It is normally desirable to have multiple axles on a truck such as the trailer portion of a tractor trailer assembly spaced from each other along the truck or trailer body in order to distribute the weight of the truck and/or cargo over as wide a portion of the road surface or paving as possible so as to decrease the loading upon any single portion of the road paving, thereby decreasing the tendency of such paving to crack. Since, however, it is necessary for a truck to proceed not only in a straight path, but to deviate from such path to one side or the other, i.e. to turn, it becomes impractical to have the axles spaced far apart since during turning the rear of the truck will pivot either about the rear wheels tending to drag the forward wheels to the side over the road surface or the rear of the trailer assembly will tend to pivot about the set of wheels on the forward axle tending to drag and scuff the tires on the rear axle sidewise across the ground or road surface. In either case, the scuffing and dragging of tires of the wheels on one axle to the side very seriously increases the wear and stress upon the tires and also undesirably stresses the entire truck structure. Which set of tires will be scuffed or dragged sidewise across the ground will depend largely upon the relative spacing of the sets of tires upon the axles of the trailer and the relative weight carried by each axle. If the weight is substantially equal, pivoting of the trailer will usually be about the rear wheels and the forward set of wheels on the forward rear axle will be dragged sidewise as the truck turns, scuffing and wearing out the tires on these wheels. However, if the loading should be greater upon the forward set of wheels due to misadjustment of the weight of the truck or the suspension of the wheels, the turning radius will tend to be about the front set of rear wheels of the truck rather than about the second set of rear wheels of the truck. In this case the rear tires on the truck will tend to be dragged sideways across the road surface and scuffed causing undue wear of the tires and decreasing their service life as well as unduly stressing the structure of the tractor trailer itself. This sidewise movement problem has been recognized for many years, and many schemes for alleviating the scuffing and wear of one or both sets of tires have been suggested. The simplest and the most universally used alleviation scheme involves minimum spacing between the two axles since the farther the axles are spaced from each other, the more one or the other set of tires will be scuffed and dragged sideways upon turning of the truck. In other words, as the axles are moved toward each other, the relative difference in sideways deflection becomes progressively less and if the movement of the tires toward each other could be continued to the ultimate by merging the tires of one axle with the tires of the other axle rendering the two coextensive, no differential sideways movement would occur and no scuffing would take place. Obviously, as a practical matter such close spacing of the tires is unattainable and the closest practical spacing is to have the tires of adjacent wheels within a few inches of each other. Such positioning of the wheels or tires provides the minimum amount of scuffing of the tires upon turning. However, as pointed out above, it also minimizes the advantage gained by spacing the axles so as to space the contact points of the tires upon the road surface and minimize possible cracking of the road surface due to overloading at a particular point on such road surface.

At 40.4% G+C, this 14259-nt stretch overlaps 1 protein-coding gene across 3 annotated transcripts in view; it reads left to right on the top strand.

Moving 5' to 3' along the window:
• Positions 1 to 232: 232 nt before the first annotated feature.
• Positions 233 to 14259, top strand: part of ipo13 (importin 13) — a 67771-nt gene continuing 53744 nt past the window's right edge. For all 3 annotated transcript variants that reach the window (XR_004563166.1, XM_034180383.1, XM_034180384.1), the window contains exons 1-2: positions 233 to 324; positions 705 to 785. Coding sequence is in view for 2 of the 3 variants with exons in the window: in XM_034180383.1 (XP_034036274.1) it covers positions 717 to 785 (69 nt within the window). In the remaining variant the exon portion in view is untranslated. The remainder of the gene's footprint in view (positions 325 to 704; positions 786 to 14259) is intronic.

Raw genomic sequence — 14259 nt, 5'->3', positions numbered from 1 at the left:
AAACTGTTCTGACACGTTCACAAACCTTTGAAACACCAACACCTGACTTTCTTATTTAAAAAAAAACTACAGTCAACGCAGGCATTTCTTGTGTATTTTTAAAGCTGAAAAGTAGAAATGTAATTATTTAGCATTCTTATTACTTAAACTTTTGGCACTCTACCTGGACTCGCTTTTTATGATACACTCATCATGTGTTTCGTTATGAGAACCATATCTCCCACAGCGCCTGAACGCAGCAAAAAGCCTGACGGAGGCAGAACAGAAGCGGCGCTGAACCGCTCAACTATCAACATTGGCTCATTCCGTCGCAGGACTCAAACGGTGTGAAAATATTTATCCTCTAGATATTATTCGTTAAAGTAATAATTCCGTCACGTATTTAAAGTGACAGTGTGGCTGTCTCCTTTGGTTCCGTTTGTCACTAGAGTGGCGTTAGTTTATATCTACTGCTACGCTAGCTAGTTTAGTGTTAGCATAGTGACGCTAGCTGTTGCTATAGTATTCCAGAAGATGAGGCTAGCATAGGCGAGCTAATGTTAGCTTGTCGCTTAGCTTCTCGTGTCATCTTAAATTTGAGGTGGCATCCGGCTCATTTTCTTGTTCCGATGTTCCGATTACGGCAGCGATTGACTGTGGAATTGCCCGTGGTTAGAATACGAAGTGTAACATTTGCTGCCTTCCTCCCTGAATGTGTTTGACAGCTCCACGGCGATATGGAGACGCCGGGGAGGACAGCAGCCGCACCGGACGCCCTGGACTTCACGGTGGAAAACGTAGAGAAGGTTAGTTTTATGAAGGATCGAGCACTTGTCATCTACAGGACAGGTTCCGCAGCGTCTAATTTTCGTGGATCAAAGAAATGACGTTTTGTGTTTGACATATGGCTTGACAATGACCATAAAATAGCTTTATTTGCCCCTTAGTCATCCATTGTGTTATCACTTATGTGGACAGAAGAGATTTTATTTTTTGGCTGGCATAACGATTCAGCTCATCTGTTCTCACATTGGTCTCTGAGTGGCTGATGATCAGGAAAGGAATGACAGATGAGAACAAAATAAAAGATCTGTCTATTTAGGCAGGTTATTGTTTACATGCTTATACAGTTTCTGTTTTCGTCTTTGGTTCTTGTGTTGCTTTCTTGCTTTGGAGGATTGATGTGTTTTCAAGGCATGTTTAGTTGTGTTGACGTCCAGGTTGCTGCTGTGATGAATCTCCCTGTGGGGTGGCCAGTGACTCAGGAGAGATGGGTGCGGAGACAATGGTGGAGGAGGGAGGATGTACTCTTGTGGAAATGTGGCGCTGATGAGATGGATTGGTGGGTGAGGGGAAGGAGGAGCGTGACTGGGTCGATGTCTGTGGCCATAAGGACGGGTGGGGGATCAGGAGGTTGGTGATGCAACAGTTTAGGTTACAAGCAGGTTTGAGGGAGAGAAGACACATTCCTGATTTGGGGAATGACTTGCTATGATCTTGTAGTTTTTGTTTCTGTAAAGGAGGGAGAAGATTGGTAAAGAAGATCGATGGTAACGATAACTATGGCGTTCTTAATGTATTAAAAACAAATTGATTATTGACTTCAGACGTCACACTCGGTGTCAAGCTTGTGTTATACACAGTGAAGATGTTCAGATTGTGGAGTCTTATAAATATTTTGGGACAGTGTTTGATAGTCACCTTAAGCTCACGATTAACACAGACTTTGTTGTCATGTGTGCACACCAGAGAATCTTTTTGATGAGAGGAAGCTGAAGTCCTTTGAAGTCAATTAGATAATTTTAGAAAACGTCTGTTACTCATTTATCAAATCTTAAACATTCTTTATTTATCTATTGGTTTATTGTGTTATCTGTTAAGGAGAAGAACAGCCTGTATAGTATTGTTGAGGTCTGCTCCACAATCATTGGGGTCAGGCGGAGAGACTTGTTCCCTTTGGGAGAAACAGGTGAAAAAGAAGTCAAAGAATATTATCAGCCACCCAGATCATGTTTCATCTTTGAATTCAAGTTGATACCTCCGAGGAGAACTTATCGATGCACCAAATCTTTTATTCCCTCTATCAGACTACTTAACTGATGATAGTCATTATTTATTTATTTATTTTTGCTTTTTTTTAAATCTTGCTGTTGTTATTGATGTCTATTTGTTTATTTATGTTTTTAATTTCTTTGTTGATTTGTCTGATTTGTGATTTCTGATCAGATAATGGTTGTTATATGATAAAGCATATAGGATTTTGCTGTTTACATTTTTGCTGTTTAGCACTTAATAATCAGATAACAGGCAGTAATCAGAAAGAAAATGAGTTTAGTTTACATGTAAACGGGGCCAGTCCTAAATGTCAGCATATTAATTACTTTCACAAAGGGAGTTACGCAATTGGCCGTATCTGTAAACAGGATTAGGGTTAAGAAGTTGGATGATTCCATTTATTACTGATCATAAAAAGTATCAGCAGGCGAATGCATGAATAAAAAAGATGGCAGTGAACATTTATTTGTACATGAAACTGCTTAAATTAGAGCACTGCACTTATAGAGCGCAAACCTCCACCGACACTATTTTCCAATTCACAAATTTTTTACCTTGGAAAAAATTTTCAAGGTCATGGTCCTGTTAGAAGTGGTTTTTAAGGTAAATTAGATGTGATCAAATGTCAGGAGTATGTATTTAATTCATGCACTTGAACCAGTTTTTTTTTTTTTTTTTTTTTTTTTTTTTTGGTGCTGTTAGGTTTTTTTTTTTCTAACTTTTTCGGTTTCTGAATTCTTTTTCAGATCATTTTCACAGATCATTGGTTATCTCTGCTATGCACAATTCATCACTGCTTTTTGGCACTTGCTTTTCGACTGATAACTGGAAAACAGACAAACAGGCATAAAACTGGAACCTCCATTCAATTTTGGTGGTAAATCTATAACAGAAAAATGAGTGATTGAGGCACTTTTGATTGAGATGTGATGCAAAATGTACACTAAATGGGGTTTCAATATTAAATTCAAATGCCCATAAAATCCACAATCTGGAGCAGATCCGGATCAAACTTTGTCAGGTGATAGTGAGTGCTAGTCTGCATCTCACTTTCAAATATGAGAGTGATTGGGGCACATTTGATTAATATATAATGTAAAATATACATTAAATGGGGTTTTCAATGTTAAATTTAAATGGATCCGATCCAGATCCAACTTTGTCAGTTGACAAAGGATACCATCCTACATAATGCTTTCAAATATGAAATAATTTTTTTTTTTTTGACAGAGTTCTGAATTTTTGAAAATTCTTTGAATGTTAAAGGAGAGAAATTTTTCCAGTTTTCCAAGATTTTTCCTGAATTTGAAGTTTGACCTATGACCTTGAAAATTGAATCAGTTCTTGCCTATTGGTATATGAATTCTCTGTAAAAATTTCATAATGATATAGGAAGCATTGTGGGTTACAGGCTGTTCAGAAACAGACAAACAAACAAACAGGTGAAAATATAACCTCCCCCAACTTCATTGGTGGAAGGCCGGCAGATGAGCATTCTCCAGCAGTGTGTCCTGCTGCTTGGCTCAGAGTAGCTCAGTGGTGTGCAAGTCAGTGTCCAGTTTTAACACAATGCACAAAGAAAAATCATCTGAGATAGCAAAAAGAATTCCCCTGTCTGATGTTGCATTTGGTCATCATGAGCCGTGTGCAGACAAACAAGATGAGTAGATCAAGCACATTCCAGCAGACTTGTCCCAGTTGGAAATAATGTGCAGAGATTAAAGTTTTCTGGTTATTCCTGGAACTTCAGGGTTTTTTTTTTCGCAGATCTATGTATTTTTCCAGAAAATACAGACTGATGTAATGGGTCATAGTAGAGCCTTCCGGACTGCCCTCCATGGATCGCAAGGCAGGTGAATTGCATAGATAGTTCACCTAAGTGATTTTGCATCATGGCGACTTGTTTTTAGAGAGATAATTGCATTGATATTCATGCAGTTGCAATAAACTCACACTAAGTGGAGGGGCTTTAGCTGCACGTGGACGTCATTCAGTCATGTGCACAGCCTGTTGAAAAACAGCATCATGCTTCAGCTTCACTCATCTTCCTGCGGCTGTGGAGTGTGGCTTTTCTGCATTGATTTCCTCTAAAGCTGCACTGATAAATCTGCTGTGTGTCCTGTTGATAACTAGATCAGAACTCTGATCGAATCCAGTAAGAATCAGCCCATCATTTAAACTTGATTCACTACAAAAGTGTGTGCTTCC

The second most widely suggested expedient to reduce or eliminate scuffing and wear on one set of tires is to provide a turning mechanism for one or more of the axles, or alternatively, for the individual wheels upon the axles, so the tires on the wheels are not dragged across the road surface. If the tires are turned or oriented in the direction of their movement, the wear on the tires can be substantially decreased since the tires and accompanying wheels will be able to rotate about their rotational axes as the wheel and tire is moved over the road surface thus relieving considerable abrasion upon the tires. A large number of schemes have been proposed for steering one or the other of the rear axles of a dual axle truck or tractor trailer assembly in accordance with such general principle.